A man ahead of his time, Japanese college professor Masao Takashimaya of Kyoto had a passion for modern ideas that was as strong as his wife's belief in ancient traditions. His eighteen-year-old daughter Hiroko, torn between her mother's traditions and her father's wishes, boarded the SS Nagoya Maru to come to California for an education and to make her father proud. I was August 1941.
From the ship, she went to the Palo Alto home of her uncle, Takeo, and his family. To Hiroko, California was a different world. Her cousins had become more American than Japanese. And much to Hiroko's surprise, Peter Jenkins, her uncle's assistant at Stanford, became an unexpected link between her old world and her new.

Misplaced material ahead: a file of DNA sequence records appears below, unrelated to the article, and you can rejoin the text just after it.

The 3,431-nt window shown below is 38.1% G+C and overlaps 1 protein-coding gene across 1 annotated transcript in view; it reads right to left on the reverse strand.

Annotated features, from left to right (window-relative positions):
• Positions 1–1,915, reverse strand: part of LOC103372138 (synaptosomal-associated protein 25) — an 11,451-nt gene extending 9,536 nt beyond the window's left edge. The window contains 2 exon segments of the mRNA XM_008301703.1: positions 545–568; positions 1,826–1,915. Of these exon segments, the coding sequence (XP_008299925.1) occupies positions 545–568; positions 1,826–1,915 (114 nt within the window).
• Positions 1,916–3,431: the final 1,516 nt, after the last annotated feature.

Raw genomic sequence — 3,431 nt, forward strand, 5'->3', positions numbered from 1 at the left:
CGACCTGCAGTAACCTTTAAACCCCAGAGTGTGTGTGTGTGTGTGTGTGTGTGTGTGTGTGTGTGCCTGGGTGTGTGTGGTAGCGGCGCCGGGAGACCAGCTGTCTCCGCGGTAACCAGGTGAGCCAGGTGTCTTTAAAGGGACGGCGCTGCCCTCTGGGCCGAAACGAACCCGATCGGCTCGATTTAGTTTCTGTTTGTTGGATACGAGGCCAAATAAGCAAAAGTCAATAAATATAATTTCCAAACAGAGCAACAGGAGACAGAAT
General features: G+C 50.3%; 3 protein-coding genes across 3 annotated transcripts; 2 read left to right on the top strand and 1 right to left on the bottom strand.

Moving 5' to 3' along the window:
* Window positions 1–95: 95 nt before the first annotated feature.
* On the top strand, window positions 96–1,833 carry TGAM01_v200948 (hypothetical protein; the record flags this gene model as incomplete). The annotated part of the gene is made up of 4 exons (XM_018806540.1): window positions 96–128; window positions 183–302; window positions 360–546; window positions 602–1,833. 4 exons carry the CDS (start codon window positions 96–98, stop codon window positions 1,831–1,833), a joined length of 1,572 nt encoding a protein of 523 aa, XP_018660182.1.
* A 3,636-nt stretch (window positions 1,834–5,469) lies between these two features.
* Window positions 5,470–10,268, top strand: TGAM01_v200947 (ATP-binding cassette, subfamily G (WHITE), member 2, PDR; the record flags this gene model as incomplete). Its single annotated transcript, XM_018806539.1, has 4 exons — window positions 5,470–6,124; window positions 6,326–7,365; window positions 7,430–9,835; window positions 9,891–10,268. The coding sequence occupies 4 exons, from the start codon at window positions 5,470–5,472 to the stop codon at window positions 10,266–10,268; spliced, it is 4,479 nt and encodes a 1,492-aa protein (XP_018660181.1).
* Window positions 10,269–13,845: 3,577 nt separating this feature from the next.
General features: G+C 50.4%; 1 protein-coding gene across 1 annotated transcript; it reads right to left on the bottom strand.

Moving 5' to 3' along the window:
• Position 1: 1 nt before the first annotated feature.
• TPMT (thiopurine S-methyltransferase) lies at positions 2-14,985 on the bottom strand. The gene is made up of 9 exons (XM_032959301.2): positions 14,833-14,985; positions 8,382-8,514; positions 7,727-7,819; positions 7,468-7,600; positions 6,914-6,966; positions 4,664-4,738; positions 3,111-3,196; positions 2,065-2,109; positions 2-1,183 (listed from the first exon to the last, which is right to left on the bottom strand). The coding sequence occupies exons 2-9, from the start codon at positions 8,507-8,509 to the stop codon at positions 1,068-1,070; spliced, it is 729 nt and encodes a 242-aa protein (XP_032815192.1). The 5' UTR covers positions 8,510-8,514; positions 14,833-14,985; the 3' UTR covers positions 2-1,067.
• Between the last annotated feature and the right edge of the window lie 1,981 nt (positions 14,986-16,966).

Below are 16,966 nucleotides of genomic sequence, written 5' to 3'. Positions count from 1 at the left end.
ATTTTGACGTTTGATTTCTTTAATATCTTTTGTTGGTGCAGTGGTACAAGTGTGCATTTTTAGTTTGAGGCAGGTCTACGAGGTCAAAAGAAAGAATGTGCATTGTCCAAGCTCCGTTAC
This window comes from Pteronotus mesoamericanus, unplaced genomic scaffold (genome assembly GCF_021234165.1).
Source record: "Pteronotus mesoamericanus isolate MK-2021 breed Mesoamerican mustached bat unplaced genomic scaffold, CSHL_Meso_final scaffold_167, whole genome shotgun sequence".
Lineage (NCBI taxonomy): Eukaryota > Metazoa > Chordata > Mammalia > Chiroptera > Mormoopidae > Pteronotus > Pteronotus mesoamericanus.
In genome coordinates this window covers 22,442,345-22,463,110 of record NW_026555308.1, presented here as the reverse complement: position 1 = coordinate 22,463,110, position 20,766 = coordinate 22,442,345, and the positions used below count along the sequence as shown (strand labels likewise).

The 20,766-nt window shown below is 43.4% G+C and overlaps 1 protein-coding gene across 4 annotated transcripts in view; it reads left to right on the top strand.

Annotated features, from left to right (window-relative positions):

On December 7, Pearl Harbor is bombed by the Japanese. Within hours, war is declared and suddenly Hiroko has become an enemy in a foreign land.
On February 19, Executive Order 9066 is signed by President Roosevelt, giving military the power to remove the Japanese from their communities at will. Takeo and his family are given ten days to sell their home, give up their jobs, and report to a relocation center, along with thousands of other Japanese and Japanese Americans, to face their destinies there. Families are divided, people are forced to abandon their homes, their businesses, their freedom, and their lives.